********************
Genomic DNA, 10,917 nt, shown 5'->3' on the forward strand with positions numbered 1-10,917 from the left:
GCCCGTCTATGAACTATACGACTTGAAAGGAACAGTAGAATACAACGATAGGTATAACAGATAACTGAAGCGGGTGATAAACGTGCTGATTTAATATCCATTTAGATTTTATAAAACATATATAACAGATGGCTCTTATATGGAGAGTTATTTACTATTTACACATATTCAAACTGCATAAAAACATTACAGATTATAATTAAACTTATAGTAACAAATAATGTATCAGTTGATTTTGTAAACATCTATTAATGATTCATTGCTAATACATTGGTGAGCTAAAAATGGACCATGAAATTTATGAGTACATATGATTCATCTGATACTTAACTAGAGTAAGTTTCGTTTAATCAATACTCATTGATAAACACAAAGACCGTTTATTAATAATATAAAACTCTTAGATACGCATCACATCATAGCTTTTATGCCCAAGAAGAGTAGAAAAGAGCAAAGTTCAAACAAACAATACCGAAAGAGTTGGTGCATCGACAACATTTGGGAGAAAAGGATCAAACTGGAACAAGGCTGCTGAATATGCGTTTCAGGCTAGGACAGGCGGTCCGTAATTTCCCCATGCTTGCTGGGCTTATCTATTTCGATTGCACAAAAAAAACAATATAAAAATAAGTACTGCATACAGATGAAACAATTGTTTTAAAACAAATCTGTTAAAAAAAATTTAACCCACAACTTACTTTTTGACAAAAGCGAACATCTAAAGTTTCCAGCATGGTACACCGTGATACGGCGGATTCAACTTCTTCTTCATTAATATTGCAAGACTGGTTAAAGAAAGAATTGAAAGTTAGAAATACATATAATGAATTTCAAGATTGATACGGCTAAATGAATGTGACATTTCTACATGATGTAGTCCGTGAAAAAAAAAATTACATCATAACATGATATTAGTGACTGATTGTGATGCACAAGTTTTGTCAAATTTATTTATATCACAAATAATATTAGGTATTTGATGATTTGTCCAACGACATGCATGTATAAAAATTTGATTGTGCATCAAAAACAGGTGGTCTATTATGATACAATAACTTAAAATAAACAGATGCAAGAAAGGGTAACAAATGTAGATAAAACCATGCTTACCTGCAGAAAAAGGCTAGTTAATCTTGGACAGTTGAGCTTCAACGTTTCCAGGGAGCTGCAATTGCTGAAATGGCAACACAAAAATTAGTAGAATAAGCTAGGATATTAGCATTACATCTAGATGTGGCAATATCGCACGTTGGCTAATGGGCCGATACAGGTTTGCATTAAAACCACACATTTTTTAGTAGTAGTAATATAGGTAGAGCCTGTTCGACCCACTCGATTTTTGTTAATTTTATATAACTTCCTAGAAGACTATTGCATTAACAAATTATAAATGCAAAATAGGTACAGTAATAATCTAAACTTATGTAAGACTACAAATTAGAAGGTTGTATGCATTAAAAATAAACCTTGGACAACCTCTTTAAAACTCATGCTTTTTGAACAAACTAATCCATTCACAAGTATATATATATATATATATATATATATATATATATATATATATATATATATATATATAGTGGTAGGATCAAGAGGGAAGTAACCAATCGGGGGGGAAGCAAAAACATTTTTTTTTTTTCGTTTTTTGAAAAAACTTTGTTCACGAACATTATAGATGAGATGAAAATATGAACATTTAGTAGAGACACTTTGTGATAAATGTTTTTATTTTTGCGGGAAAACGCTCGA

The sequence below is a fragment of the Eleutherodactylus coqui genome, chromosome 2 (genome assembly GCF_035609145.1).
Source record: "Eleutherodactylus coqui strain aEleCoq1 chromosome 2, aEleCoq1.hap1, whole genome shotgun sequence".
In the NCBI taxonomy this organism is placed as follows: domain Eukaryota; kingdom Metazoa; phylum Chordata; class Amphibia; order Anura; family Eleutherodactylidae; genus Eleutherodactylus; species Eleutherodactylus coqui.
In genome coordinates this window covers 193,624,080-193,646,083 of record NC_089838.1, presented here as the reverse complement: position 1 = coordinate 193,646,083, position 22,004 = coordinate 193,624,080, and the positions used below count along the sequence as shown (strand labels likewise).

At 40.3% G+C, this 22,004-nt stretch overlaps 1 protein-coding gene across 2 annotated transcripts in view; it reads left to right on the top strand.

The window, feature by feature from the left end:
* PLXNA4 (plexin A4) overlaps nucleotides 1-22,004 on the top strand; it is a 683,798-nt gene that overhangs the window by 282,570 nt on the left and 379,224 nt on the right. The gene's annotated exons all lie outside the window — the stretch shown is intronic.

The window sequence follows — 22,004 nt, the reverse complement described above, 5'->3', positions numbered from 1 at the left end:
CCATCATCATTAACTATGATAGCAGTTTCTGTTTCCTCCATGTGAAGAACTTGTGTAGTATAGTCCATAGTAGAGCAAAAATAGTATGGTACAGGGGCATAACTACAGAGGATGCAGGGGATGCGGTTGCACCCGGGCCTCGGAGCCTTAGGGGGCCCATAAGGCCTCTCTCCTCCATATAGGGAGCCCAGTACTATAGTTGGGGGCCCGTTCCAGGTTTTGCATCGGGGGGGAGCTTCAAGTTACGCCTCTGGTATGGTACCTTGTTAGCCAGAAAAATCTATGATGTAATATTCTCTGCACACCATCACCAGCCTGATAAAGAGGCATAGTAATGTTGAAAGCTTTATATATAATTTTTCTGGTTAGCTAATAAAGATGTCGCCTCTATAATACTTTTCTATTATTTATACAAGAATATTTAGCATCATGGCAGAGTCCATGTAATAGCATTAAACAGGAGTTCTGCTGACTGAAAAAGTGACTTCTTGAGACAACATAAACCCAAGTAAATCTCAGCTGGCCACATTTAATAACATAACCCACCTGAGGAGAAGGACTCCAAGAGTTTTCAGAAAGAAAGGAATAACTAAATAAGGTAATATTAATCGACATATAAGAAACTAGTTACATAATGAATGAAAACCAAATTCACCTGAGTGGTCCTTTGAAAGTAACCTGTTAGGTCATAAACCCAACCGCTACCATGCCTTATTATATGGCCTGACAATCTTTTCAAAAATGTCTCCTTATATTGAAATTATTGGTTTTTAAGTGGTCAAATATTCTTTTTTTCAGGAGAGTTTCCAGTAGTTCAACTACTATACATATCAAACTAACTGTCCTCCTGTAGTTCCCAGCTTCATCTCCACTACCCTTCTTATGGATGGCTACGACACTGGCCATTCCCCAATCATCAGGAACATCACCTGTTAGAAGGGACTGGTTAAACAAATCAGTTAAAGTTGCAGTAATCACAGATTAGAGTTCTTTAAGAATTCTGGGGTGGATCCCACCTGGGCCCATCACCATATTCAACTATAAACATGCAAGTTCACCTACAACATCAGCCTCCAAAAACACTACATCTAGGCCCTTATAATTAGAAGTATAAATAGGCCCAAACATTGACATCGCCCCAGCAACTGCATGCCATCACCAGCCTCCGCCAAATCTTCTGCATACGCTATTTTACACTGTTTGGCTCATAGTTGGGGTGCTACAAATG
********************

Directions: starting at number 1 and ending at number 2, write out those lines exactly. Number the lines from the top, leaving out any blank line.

Genomic DNA, 10,917 nt, shown 5'->3' on the forward strand with positions numbered 1-10,917 from the left:
GCCCGTCTATGAACTATACGACTTGAAAGGAACAGTAGAATACAACGATAGGTATAACAGATAACTGAAGCGGGTGATAAACGTGCTGATTTAATATCCATTTAGATTTTATAAAACATATATAACAGATGGCTCTTATATGGAGAGTTATTTACTATTTACACATATTCAAACTGCATAAAAACATTACAGATTATAATTAAACTTATAGTAACAAATAATGTATCAGTTGATTTTGTAAACATCTATTAATGATTCATTGCTAATACATTGGTGAGCTAAAAATGGACCATGAAATTTATGAGTACATATGATTCATCTGATACTTAACTAGAGTAAGTTTCGTTTAATCAATACTCATTGATAAACACAAAGACCGTTTATTAATAATATAAAACTCTTAGATACGCATCACATCATAGCTTTTATGCCCAAGAAGAGTAGAAAAGAGCAAAGTTCAAACAAACAATACCGAAAGAGTTGGTGCATCGACAACATTTGGGAGAAAAGGATCAAACTGGAACAAGGCTGCTGAATATGCGTTTCAGGCTAGGACAGGCGGTCCGTAATTTCCCCATGCTTGCTGGGCTTATCTATTTCGATTGCACAAAAAAAACAATATAAAAATAAGTACTGCATACAGATGAAACAATTGTTTTAAAACAAATCTGTTAAAAAAAATTTAACCCACAACTTACTTTTTGACAAAAGCGAACATCTAAAGTTTCCAGCATGGTACACCGTGATACGGCGGATTCAACTTCTTCTTCATTAATATTGCAAGACTGGTTAAAGAAAGAATTGAAAGTTAGAAATACATATAATGAATTTCAAGATTGATACGGCTAAATGAATGTGACATTTCTACATGATGTAGTCCGTGAAAAAAAAAATTACATCATAACATGATATTAGTGACTGATTGTGATGCACAAGTTTTGTCAAATTTATTTATATCACAAATAATATTAGGTATTTGATGATTTGTCCAACGACATGCATGTATAAAAATTTGATTGTGCATCAAAAACAGGTGGTCTATTATGATACAATAACTTAAAATAAACAGATGCAAGAAAGGGTAACAAATGTAGATAAAACCATGCTTACCTGCAGAAAAAGGCTAGTTAATCTTGGACAGTTGAGCTTCAACGTTTCCAGGGAGCTGCAATTGCTGAAATGGCAACACAAAAATTAGTAGAATAAGCTAGGATATTAGCATTACATCTAGATGTGGCAATATCGCACGTTGGCTAATGGGCCGATACAGGTTTGCATTAAAACCACACATTTTTTAGTAGTAGTAATATAGGTAGAGCCTGTTCGACCCACTCGATTTTTGTTAATTTTATATAACTTCCTAGAAGACTATTGCATTAACAAATTATAAATGCAAAATAGGTACAGTAATAATCTAAACTTATGTAAGACTACAAATTAGAAGGTTGTATGCATTAAAAATAAACCTTGGACAACCTCTTTAAAACTCATGCTTTTTGAACAAACTAATCCATTCACAAGTATATATATATATATATATATATATATATATATATATATATATATATATATATATATAGTGGTAGGATCAAGAGGGAAGTAACCAATCGGGGGGGAAGCAAAAACATTTTTTTTTTTTCGTTTTTTGAAAAAACTTTGTTCACGAACATTATAGATGAGATGAAAATATGAACATTTAGTAGAGACACTTTGTGATAAATGTTTTTATTTTTGCGGGAAAACGCTCGA